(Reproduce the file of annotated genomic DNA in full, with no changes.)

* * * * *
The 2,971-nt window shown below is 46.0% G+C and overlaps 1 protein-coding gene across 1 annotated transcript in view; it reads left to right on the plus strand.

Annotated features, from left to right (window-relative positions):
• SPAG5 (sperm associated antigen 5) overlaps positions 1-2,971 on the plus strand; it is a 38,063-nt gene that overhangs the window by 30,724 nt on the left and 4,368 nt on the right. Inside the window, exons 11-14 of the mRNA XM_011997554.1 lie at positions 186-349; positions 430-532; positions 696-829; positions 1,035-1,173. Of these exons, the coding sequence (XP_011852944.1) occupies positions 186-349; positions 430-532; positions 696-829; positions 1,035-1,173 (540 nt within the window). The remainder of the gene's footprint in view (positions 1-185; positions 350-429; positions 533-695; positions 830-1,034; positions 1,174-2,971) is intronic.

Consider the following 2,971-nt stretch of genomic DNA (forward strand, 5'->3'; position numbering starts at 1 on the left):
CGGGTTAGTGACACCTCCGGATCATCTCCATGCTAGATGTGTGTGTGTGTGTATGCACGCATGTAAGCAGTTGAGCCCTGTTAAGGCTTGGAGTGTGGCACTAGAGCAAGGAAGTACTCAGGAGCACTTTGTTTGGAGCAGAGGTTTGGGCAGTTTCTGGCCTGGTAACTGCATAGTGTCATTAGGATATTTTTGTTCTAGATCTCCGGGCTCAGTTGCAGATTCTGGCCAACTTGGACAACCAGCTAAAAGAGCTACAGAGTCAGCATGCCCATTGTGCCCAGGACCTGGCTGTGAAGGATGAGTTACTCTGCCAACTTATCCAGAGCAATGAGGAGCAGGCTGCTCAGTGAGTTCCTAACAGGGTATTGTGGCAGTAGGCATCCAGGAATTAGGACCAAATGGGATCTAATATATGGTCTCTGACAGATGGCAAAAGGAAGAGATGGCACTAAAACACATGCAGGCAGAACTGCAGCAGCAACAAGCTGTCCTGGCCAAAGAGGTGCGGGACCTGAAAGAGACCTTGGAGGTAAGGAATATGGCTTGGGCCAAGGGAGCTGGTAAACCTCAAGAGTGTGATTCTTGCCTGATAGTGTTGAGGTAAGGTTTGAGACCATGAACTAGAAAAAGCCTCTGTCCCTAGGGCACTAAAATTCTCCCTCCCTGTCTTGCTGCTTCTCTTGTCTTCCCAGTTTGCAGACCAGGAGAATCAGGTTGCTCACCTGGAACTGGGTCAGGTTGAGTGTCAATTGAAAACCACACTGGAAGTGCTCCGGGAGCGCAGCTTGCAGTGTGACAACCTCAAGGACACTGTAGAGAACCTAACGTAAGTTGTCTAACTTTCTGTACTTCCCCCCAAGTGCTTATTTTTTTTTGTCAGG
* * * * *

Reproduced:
The 2,971-nt window shown below is 46.0% G+C and overlaps 1 protein-coding gene across 1 annotated transcript in view; it reads left to right on the plus strand.

Annotated features, from left to right (window-relative positions):
• SPAG5 (sperm associated antigen 5) overlaps positions 1-2,971 on the plus strand; it is a 38,063-nt gene that overhangs the window by 30,724 nt on the left and 4,368 nt on the right. Inside the window, exons 11-14 of the mRNA XM_011997554.1 lie at positions 186-349; positions 430-532; positions 696-829; positions 1,035-1,173. Of these exons, the coding sequence (XP_011852944.1) occupies positions 186-349; positions 430-532; positions 696-829; positions 1,035-1,173 (540 nt within the window). The remainder of the gene's footprint in view (positions 1-185; positions 350-429; positions 533-695; positions 830-1,034; positions 1,174-2,971) is intronic.

Consider the following 2,971-nt stretch of genomic DNA (forward strand, 5'->3'; position numbering starts at 1 on the left):
CGGGTTAGTGACACCTCCGGATCATCTCCATGCTAGATGTGTGTGTGTGTGTATGCACGCATGTAAGCAGTTGAGCCCTGTTAAGGCTTGGAGTGTGGCACTAGAGCAAGGAAGTACTCAGGAGCACTTTGTTTGGAGCAGAGGTTTGGGCAGTTTCTGGCCTGGTAACTGCATAGTGTCATTAGGATATTTTTGTTCTAGATCTCCGGGCTCAGTTGCAGATTCTGGCCAACTTGGACAACCAGCTAAAAGAGCTACAGAGTCAGCATGCCCATTGTGCCCAGGACCTGGCTGTGAAGGATGAGTTACTCTGCCAACTTATCCAGAGCAATGAGGAGCAGGCTGCTCAGTGAGTTCCTAACAGGGTATTGTGGCAGTAGGCATCCAGGAATTAGGACCAAATGGGATCTAATATATGGTCTCTGACAGATGGCAAAAGGAAGAGATGGCACTAAAACACATGCAGGCAGAACTGCAGCAGCAACAAGCTGTCCTGGCCAAAGAGGTGCGGGACCTGAAAGAGACCTTGGAGGTAAGGAATATGGCTTGGGCCAAGGGAGCTGGTAAACCTCAAGAGTGTGATTCTTGCCTGATAGTGTTGAGGTAAGGTTTGAGACCATGAACTAGAAAAAGCCTCTGTCCCTAGGGCACTAAAATTCTCCCTCCCTGTCTTGCTGCTTCTCTTGTCTTCCCAGTTTGCAGACCAGGAGAATCAGGTTGCTCACCTGGAACTGGGTCAGGTTGAGTGTCAATTGAAAACCACACTGGAAGTGCTCCGGGAGCGCAGCTTGCAGTGTGACAACCTCAAGGACACTGTAGAGAACCTAACGTAAGTTGTCTAACTTTCTGTACTTCCCCCCAAGTGCTTATTTTTTTTTGTCAGG